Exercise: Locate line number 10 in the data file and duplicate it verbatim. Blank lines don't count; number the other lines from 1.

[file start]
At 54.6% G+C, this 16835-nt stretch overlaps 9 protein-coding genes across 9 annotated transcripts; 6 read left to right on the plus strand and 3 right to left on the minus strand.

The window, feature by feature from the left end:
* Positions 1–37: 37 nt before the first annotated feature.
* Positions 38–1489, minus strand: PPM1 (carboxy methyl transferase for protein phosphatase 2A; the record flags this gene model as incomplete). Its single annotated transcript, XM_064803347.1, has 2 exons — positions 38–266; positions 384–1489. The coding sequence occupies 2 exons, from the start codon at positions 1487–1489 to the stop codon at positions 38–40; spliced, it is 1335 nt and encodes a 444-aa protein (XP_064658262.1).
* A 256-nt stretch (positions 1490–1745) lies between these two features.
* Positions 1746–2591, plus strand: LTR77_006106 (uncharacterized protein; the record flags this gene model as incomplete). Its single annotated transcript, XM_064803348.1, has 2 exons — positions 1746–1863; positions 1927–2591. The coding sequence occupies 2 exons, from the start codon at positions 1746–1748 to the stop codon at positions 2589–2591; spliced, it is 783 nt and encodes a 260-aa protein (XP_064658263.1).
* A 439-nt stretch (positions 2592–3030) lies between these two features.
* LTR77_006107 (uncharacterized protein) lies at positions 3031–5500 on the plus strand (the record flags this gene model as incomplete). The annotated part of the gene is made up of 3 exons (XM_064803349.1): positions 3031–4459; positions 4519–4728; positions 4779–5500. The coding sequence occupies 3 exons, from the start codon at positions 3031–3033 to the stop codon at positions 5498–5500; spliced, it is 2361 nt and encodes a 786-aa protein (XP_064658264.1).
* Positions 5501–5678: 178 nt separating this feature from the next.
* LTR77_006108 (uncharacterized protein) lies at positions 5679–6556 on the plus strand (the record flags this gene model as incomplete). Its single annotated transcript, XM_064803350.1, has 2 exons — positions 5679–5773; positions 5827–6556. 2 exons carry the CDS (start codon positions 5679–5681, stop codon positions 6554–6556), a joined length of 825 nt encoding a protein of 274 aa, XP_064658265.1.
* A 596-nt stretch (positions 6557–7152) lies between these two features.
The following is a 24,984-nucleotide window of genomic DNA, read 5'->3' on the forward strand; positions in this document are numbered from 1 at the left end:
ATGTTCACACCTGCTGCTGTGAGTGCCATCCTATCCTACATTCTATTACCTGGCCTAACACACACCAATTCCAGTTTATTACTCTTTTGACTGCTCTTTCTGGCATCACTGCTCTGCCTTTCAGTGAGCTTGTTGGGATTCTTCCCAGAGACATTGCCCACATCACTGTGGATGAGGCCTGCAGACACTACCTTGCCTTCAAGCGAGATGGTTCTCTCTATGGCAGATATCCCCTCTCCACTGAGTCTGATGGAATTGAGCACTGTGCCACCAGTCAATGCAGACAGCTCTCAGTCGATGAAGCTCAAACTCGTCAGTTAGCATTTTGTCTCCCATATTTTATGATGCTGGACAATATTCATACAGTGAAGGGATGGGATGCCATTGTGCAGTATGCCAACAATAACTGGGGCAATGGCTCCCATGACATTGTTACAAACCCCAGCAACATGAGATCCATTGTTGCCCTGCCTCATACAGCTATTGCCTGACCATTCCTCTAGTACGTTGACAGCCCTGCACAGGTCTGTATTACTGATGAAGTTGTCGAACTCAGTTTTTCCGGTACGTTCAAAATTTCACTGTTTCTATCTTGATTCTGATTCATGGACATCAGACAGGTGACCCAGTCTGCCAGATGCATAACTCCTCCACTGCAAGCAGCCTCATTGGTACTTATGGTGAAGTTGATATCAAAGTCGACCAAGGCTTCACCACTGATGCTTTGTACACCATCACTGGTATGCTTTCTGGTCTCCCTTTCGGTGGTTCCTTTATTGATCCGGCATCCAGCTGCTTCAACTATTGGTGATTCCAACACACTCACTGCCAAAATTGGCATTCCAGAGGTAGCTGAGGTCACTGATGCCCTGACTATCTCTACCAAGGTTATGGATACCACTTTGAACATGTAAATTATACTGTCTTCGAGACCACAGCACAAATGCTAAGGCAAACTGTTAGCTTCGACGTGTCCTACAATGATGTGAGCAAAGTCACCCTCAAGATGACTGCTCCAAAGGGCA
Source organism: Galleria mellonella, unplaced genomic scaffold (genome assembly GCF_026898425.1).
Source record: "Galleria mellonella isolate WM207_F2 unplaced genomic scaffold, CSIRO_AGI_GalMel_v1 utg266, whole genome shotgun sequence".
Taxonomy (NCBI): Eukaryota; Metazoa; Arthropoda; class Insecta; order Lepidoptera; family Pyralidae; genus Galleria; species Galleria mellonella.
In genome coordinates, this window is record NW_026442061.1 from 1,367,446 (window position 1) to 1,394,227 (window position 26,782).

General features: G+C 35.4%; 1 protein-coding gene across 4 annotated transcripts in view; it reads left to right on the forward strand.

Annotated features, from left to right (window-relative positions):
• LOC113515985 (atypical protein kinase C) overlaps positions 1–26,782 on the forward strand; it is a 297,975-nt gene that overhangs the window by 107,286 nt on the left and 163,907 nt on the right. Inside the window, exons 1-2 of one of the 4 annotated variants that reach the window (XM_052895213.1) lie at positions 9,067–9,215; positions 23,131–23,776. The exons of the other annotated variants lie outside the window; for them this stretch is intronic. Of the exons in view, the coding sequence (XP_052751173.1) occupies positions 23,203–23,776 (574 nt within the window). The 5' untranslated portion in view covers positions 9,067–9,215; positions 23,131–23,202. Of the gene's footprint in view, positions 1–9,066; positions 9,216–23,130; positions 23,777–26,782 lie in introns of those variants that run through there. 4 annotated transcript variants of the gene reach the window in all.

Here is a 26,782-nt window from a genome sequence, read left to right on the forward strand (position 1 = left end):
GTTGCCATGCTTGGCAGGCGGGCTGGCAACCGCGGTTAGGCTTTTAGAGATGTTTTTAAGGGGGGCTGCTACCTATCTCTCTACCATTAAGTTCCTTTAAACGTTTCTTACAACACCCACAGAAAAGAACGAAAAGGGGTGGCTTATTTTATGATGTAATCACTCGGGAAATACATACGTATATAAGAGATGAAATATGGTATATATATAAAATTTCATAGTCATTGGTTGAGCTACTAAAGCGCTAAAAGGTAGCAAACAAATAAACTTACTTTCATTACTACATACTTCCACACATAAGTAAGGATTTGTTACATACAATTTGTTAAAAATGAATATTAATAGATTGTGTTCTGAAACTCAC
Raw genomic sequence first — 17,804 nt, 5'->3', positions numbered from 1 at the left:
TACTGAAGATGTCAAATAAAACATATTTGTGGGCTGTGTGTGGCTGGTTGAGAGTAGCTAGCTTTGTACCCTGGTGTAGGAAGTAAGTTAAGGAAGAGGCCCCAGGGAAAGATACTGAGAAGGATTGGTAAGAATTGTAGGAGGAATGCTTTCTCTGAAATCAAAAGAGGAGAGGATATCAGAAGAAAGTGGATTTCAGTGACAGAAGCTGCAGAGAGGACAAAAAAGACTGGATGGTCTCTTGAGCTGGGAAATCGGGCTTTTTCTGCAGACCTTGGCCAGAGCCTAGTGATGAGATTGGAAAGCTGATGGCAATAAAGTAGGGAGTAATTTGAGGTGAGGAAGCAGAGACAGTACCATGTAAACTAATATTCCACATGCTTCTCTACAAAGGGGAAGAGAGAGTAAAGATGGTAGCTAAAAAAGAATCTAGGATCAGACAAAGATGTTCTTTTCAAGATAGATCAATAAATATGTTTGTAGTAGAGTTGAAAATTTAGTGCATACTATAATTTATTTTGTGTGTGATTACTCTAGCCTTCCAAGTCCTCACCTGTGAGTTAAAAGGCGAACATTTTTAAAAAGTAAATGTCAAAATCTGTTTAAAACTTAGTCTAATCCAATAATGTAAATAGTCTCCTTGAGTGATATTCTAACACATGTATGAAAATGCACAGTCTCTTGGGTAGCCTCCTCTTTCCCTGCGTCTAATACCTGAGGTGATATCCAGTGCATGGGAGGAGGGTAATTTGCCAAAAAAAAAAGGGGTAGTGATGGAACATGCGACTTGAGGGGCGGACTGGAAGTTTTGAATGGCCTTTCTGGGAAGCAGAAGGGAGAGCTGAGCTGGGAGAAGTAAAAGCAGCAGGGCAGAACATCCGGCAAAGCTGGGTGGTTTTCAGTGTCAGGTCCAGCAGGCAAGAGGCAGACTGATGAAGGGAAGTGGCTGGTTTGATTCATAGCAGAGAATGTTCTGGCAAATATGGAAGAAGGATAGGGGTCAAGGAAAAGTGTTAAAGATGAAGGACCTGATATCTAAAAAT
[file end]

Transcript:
* LTR77_006108 (uncharacterized protein) lies at positions 5679–6556 on the plus strand (the record flags this gene model as incomplete). Its single annotated transcript, XM_064803350.1, has 2 exons — positions 5679–5773; positions 5827–6556. 2 exons carry the CDS (start codon positions 5679–5681, stop codon positions 6554–6556), a joined length of 825 nt encoding a protein of 274 aa, XP_064658265.1.